After the Restoration of the Monarchy Bulstrode gave the damaged house to his son James Whitelocke, having failed to repair it, sold it to Colonel William Freeman. In 1684 the house was rebuilt for Freeman, a plantation and slave owner and merchant; the resulting house is a large square brick and stone house with two tall storeys, plus basement and attic. The symmetrical plan is ranged either side of an entrance hall entered from the west, with the identically-proportioned saloon beyond; the stair hall in the southwest block opens from the entrance hall. The centres of the north and south fronts are broken forward and capped with pediments. There is an Ionic entrance portico on the west front. During the Glorious Revolution of 1688, William III of Orange stayed in the house during his march from Torbay to London, received a loyal declaration from peers and an address from the Corporation of London. Interior finishing was ongoing however as the plasterwork of the saloon ceiling bears the date 1690.
Its confident bold relief tempted Geoffrey Beard to ascribe it to London plasterer William Parker, whose comparable work at Denham Place is documented. Following Freeman's death the estate passed to John Cooke his nephew, a merchant and amateur architect, who under William's will changed his name to Freeman, he was an early member of the Society of Antiquaries, built the Gothic folly in the grounds and the Freeman family mausoleum in the village based on the design of the tomb of Caecilla Metella in Rome. He buried a time capsule of contemporary artefacts in a mound resembling a round barrow on the estate; these were rediscovered in the early 20th century. Examples of its many day to day household items of the early 18th century are in the River and Rowing Museum in Henley. Between 1764 and 1766 the grounds were landscaped for Sambrooke Freeman by Capability Brown. Shortly thereafter the architect James Wyatt, not yet made famous by his Pantheon, worked on decorations in new rooms in the house, where doorcases and chimneypieces in Wyatt's early neoclassical style and the decoration of the Library reflect his presence.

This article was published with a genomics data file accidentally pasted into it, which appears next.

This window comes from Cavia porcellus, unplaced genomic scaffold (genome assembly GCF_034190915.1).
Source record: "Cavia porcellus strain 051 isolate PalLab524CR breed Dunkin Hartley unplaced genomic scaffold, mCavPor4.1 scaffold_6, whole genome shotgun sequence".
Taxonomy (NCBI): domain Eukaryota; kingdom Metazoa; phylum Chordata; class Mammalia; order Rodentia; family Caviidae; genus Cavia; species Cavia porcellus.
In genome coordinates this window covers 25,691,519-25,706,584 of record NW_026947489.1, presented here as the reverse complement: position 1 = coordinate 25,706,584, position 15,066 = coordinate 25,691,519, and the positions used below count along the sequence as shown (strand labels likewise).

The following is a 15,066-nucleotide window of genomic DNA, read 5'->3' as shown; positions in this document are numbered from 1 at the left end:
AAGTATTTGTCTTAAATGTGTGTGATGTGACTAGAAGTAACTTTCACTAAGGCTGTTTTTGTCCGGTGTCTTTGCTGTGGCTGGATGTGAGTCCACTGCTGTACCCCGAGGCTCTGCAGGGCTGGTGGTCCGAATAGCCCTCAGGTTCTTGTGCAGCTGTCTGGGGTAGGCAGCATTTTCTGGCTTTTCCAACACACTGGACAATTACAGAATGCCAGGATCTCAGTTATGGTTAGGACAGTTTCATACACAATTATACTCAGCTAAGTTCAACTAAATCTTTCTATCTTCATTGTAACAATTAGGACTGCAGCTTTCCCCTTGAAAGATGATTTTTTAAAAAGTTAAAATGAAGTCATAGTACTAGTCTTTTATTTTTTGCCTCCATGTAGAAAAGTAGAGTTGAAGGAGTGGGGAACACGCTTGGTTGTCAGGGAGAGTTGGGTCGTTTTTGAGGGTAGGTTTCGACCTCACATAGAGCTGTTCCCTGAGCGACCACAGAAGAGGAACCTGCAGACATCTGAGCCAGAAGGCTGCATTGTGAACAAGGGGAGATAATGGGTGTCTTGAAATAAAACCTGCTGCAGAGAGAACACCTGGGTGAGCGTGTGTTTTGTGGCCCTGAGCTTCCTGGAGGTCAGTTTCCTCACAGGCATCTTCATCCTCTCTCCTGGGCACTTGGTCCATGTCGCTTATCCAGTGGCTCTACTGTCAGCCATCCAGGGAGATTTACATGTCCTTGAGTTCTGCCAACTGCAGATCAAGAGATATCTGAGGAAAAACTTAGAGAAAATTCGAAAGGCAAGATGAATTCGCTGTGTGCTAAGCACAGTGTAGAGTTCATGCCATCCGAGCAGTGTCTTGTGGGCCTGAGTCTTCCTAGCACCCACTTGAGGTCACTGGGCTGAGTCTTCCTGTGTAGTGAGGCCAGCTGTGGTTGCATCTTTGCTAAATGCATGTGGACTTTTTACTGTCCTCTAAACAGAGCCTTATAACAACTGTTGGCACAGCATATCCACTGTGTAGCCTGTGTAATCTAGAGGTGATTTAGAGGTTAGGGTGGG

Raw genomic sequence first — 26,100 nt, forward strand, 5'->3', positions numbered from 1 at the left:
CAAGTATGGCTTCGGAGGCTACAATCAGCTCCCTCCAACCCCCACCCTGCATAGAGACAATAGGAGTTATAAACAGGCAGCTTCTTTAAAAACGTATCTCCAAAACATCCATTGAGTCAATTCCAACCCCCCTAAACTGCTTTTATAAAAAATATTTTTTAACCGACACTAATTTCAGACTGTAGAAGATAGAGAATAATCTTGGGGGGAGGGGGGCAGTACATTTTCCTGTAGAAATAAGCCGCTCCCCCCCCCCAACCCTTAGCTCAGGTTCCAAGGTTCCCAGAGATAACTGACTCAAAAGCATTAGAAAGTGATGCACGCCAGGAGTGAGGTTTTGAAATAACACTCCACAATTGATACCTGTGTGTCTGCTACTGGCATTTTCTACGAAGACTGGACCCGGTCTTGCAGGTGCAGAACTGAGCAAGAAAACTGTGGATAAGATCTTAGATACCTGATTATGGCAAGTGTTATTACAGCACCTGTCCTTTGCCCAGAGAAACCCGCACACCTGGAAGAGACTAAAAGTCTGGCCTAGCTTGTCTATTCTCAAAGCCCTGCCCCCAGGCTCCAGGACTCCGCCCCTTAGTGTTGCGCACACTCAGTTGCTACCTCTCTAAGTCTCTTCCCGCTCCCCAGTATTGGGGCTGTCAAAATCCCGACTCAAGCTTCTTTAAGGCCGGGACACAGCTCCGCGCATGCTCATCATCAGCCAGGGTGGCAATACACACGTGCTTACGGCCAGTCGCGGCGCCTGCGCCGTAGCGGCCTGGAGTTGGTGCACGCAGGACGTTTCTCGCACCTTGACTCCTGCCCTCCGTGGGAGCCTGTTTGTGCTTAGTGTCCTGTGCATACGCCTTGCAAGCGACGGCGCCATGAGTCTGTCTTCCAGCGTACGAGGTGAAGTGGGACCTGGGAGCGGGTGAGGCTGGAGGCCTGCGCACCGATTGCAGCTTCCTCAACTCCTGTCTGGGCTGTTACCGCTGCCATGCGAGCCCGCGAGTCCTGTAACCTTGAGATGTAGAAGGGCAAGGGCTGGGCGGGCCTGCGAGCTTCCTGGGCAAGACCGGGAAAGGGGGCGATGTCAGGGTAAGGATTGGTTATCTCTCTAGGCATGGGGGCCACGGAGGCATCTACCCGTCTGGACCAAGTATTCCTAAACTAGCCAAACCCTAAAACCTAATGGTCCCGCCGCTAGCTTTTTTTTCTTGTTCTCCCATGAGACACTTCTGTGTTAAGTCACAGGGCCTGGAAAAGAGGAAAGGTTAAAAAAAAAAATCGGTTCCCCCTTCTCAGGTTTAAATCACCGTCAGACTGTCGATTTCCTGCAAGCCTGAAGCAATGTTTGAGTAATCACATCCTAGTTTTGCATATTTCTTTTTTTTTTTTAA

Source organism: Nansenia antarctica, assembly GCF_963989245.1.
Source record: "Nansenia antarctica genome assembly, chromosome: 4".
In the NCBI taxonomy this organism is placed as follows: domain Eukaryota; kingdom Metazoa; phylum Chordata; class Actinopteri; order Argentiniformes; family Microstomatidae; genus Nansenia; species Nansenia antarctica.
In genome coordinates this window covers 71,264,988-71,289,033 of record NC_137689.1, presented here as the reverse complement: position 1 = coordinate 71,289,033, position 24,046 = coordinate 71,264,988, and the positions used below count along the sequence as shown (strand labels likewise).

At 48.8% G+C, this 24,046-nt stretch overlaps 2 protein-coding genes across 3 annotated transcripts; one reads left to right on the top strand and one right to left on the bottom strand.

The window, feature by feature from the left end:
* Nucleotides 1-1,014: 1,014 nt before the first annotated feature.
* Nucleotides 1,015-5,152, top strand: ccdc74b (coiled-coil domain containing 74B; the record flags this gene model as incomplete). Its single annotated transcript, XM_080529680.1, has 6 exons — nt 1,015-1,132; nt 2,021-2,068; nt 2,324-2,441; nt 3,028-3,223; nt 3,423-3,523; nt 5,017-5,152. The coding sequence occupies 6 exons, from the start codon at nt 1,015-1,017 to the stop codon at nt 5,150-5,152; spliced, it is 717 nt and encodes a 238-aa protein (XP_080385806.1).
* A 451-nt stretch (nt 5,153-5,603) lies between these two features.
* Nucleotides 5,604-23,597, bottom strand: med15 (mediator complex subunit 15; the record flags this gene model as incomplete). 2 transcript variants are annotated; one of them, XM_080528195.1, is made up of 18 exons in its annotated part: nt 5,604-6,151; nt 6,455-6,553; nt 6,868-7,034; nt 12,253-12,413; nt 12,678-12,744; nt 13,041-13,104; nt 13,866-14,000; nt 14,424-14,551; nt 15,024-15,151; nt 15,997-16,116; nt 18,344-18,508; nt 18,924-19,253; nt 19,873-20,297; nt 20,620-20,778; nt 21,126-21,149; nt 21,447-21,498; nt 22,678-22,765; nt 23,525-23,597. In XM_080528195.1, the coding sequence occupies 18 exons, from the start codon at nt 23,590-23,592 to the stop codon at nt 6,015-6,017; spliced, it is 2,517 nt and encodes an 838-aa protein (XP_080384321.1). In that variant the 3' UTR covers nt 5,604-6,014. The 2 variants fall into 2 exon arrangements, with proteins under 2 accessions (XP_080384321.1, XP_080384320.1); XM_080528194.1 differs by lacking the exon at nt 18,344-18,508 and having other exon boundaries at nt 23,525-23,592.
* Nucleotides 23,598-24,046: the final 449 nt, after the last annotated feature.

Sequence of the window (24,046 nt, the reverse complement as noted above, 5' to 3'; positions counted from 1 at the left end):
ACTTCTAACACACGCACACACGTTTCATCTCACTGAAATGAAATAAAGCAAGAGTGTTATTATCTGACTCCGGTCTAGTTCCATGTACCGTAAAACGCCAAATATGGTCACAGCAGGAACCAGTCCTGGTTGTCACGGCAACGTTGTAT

Fawley may have been Wyatt's first country house commission. He designed "the temple", a folly and fishing lodge, on Temple Island. One of two drawings securely attributed to Wyatt that appeared at a Christie's auction, 30 November 1983, is for the interior of the island temple, the earliest essay in England of an "Etruscan" style, its pale green walls painted as if hung with "antique" black and terracotta figured tablets and medallions; the drawing that accompanied it is for the Drawing Room ceiling. Drawings by James Wyatt's brother Samuel suggested to Eileen Harris that he was responsible for the barn with an apsidal end, which survives at Fawley; the recent improvements at Fawley were praised by Mrs Lybbe Powys in 1771. The brick facades were stuccoed about 1800, were restored with new brick in the nineteenth century. Both George III and George IV visited the house. Strickland Freeman, the son of Sambrooke Freeman, wrote works on equitation and veterinary aspects of horsemanship and botany.
A progressive landlord to his agricultural tenants he participated in advancing farming techniques and practices deemed by some revolutionary. Strickland Freeman died without a heir; this wa
Hereford and Worcester Fire and Rescue Service
The Hereford and Worcester Fire and Rescue Service is the statutory fire and rescue service covering Herefordshire and Worcestershire in the West Midlands region of England. The two counties consist of around 1,500 square miles, a population of over 750,000 people; the service was created in 1974 when The County Of Hereford Fire Brigade and The Worcester City & County Fire Brigade were merged to create The County Of Hereford and Worcester Fire Brigade. The two counties were split up again in 1998 but the fire service remained, is now run by a joint fire authority; the service has 332 wholetime operational staff, 369 retained staff, 21 Fire Control staff, as well as about 98 non-uniformed support staff. The busiest areas of Hereford and Worcester fire & rescue is Worcester and Redditch both averaging 1,500 call outs a year, the least busiest areas being Peterchurch and Fownhope averaging between 10-20 callouts a year. Evesham & Peterchurch stations are home to the fire services realistic training facilities.